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Breaking with Tradition
An ADB-supported project in Nepal is helping some of the most disadvantaged women in the country build careers in occupations once reserved for men.
“Some clients ask me, ‘Can a woman do this kind of work? Can you handle this?’ I tell them, ‘Just watch me work. Talk to my former clients. If you see how I work, you won’t be worried.’”
─ Sumitra Shrestha, senior plumber
Kathmandu, Nepal─The 37-year-old senior plumber moves quickly around the construction site. Supervising the men working there, checking details, and assuring quality, the master plumber is clearly in charge.
Such a scene is not unusual in Kathmandu. Nepal's growing capital bustles with construction sites.
That is, except for one important detail: the senior plumber is a woman.
Female plumbers are rare in Nepal, and senior female plumbers are even rarer. In fact, Sumitra Shrestha is the only one in the country.
"Some clients ask me, 'Can a woman do this kind of work? Can you handle this?'" she says. "I tell them, 'Just watch me work. Talk to my former clients. If you see how I work, you won't be worried.'"
Shrestha formerly worked as a weaver. As a single mother supporting a 10-year-old son, she struggled to earn enough to keep them fed. Little was left over for housing and education, so she was intrigued when she heard about a program that trained women to become plumbers.
"I was interested because I had not heard of a woman plumber before," she says. "I thought, 'Why don't I take this challenge?'" Her salary is now five times higher than when she was a weaver, and she can afford to send her son to a good school.
"You have to be willing to work hard to be a plumber and it can be dangerous working on construction sites," she says. "But it is skilled labor, the pay is good, and the work is secure."
"There is always a need for plumbers," she adds with a smile.
New skills, new lives
“I am interested in becoming a driver because the number of motor vehicles is increasing in Kathmandu and there are many opportunities. There is a big need for drivers as the economy grows.”
─ Radma Ale Magar, trainee
Shrestha benefited from the Skills for Employment Project, which was supported by a $20 million loan from ADB. Administered by the Council for Technical Education and Vocational Training, the project has supported a number of institutions to provide training and skills development for women, people from the Dalit caste (marginalized by society), and other disadvantaged people.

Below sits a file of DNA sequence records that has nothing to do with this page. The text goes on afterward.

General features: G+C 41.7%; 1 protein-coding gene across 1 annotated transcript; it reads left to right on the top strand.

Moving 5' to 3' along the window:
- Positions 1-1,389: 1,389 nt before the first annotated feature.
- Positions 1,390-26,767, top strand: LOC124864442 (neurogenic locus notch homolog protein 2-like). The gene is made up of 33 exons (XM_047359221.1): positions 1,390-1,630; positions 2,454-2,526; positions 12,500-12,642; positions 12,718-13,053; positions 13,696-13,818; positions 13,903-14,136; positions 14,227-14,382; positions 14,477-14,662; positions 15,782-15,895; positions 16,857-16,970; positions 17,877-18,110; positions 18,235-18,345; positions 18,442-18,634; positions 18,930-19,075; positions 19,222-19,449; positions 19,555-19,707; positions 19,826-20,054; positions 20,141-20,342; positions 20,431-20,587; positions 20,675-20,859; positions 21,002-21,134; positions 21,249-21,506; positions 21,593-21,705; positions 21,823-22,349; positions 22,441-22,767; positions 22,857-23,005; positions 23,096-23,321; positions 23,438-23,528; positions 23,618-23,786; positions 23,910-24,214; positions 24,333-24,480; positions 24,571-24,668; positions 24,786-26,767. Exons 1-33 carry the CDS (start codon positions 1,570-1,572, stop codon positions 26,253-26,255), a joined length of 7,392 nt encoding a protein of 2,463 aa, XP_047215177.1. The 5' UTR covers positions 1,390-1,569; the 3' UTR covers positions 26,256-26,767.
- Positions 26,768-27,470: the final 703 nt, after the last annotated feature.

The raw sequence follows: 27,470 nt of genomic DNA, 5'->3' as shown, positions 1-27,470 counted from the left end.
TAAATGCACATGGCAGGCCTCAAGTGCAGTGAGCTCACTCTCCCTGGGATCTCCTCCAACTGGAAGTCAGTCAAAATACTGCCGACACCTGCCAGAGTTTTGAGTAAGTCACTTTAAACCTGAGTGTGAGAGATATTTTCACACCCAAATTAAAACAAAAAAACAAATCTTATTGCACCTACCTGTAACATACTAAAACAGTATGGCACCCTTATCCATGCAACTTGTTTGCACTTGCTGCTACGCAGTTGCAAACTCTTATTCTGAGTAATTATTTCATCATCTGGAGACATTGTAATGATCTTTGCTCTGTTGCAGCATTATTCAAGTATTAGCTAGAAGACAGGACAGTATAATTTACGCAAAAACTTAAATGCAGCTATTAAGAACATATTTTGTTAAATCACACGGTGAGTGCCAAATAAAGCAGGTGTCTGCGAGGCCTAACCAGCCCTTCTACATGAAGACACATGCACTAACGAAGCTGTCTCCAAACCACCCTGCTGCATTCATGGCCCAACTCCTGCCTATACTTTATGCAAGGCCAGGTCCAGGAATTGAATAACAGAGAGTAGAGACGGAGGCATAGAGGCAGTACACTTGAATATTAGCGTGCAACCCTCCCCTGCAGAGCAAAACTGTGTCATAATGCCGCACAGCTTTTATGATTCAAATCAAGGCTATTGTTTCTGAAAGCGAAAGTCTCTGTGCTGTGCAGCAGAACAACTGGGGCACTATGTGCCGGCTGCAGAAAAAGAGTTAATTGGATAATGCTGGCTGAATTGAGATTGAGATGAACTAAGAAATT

Nepal faces complex development challenges, with poverty and its manifestations driven in part by regional, gender, ethnic, and caste-related inequalities. The government has recognized that urgent measures are needed to address chronic poverty and social exclusion while encouraging economic growth.
"This project specifically targets women and disadvantaged groups," says Suman Subba, social development and gender officer with ADB's Nepal Resident Mission. "It provides basic education and skills training that allows for self-employment, salaried work, and even international employment."
The project was designed to have at least 60% of the trainee beneficiaries represent women, Dalits, or disadvantaged groups; while ensuring that at least 50% are women and at least 25% are Dalit. Targeting by social group and raising the awareness of participating institutions about gender equity and social inclusion have helped address poverty and exclusion. An estimated 61,000 people will have completed training by the end of the project period.
Sanju Bajracharya, a placement officer at Samo Thimi Technical School of Underprivileged Children's Education, one of the institutions providing training under the project, says that skilled women workers are in high demand in Nepal.
"Women provide continuity to employers that many male workers don't offer," she says. "Women workers are less likely to go overseas. Many male workers learn a skill and then seek work overseas. Some only work half a year before they start seeking work in the Middle East. Women workers will stay employed with the same company for longer."
Radma Ale Magar, a widow and former housewife, who is raising two teenage sons, was eager for the chance to learn a skill after her husband passed away.
She is a student in the commercial light vehicle training program at Samo Thimi Technical School. She is learning to drive and do basic auto repair in order to be a taxi or minibus driver, or possibly a family driver.
"I am interested in becoming a driver because the number of motor vehicles is increasing in Kathmandu and there are many opportunities," she said. "There is a big need for drivers as the economy grows."
She says she is not concerned about being a woman in a traditionally male line of work.
"Many families prefer to have a woman as a family driver because they are more careful drivers, less aggressive, and good with transporting children," she says. "Even if I am a taxi driver, I will not be afraid of the work. I will drive a taxi alone, even at night. I am confident I can do the work."